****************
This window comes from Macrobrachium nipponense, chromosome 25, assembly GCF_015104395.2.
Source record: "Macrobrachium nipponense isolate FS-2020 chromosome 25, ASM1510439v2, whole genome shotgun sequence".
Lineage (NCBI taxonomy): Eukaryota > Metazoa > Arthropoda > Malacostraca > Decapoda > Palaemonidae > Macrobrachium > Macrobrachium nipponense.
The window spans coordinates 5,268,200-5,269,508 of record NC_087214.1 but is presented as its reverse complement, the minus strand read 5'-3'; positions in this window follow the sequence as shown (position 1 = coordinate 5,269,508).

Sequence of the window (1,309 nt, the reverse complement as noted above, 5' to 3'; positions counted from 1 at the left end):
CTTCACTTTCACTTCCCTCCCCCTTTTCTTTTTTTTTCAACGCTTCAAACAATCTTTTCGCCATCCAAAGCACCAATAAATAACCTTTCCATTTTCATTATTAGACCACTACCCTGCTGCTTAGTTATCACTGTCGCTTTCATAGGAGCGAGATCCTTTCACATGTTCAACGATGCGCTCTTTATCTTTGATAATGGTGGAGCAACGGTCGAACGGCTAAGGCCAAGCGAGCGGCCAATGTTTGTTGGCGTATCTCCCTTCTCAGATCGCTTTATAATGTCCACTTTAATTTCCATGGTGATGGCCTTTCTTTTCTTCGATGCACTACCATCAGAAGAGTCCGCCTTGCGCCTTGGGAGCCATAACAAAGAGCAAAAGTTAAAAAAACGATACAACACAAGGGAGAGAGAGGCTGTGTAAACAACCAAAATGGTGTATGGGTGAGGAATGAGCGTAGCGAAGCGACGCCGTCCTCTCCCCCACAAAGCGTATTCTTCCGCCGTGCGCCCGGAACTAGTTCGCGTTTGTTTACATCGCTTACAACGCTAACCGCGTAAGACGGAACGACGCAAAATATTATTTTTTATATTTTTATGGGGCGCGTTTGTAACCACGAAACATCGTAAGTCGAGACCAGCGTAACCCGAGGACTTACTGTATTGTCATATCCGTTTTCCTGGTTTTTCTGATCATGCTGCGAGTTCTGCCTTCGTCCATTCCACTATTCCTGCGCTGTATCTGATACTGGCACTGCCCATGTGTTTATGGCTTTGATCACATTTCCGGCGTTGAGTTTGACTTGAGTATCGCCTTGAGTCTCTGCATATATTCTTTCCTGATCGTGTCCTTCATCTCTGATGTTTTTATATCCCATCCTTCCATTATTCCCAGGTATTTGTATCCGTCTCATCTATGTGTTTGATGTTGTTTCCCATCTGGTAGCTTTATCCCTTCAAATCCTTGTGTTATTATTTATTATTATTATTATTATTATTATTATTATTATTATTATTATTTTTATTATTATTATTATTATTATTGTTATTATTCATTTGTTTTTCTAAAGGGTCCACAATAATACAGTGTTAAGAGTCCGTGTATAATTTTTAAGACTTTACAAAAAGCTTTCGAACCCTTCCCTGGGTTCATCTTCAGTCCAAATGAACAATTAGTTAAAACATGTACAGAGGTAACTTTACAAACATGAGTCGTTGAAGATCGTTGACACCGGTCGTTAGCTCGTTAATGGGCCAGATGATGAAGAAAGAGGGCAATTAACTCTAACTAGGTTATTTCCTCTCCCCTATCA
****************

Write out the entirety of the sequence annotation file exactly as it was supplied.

This window comes from Macrobrachium nipponense, chromosome 25, assembly GCF_015104395.2.
Source record: "Macrobrachium nipponense isolate FS-2020 chromosome 25, ASM1510439v2, whole genome shotgun sequence".
Lineage (NCBI taxonomy): Eukaryota > Metazoa > Arthropoda > Malacostraca > Decapoda > Palaemonidae > Macrobrachium > Macrobrachium nipponense.
The window spans coordinates 5,268,200-5,269,508 of record NC_087214.1 but is presented as its reverse complement, the minus strand read 5'-3'; positions in this window follow the sequence as shown (position 1 = coordinate 5,269,508).

Sequence of the window (1,309 nt, the reverse complement as noted above, 5' to 3'; positions counted from 1 at the left end):
CTTCACTTTCACTTCCCTCCCCCTTTTCTTTTTTTTTCAACGCTTCAAACAATCTTTTCGCCATCCAAAGCACCAATAAATAACCTTTCCATTTTCATTATTAGACCACTACCCTGCTGCTTAGTTATCACTGTCGCTTTCATAGGAGCGAGATCCTTTCACATGTTCAACGATGCGCTCTTTATCTTTGATAATGGTGGAGCAACGGTCGAACGGCTAAGGCCAAGCGAGCGGCCAATGTTTGTTGGCGTATCTCCCTTCTCAGATCGCTTTATAATGTCCACTTTAATTTCCATGGTGATGGCCTTTCTTTTCTTCGATGCACTACCATCAGAAGAGTCCGCCTTGCGCCTTGGGAGCCATAACAAAGAGCAAAAGTTAAAAAAACGATACAACACAAGGGAGAGAGAGGCTGTGTAAACAACCAAAATGGTGTATGGGTGAGGAATGAGCGTAGCGAAGCGACGCCGTCCTCTCCCCCACAAAGCGTATTCTTCCGCCGTGCGCCCGGAACTAGTTCGCGTTTGTTTACATCGCTTACAACGCTAACCGCGTAAGACGGAACGACGCAAAATATTATTTTTTATATTTTTATGGGGCGCGTTTGTAACCACGAAACATCGTAAGTCGAGACCAGCGTAACCCGAGGACTTACTGTATTGTCATATCCGTTTTCCTGGTTTTTCTGATCATGCTGCGAGTTCTGCCTTCGTCCATTCCACTATTCCTGCGCTGTATCTGATACTGGCACTGCCCATGTGTTTATGGCTTTGATCACATTTCCGGCGTTGAGTTTGACTTGAGTATCGCCTTGAGTCTCTGCATATATTCTTTCCTGATCGTGTCCTTCATCTCTGATGTTTTTATATCCCATCCTTCCATTATTCCCAGGTATTTGTATCCGTCTCATCTATGTGTTTGATGTTGTTTCCCATCTGGTAGCTTTATCCCTTCAAATCCTTGTGTTATTATTTATTATTATTATTATTATTATTATTATTATTATTATTATTATTTTTATTATTATTATTATTATTATTGTTATTATTCATTTGTTTTTCTAAAGGGTCCACAATAATACAGTGTTAAGAGTCCGTGTATAATTTTTAAGACTTTACAAAAAGCTTTCGAACCCTTCCCTGGGTTCATCTTCAGTCCAAATGAACAATTAGTTAAAACATGTACAGAGGTAACTTTACAAACATGAGTCGTTGAAGATCGTTGACACCGGTCGTTAGCTCGTTAATGGGCCAGATGATGAAGAAAGAGGGCAATTAACTCTAACTAGGTTATTTCCTCTCCCCTATCA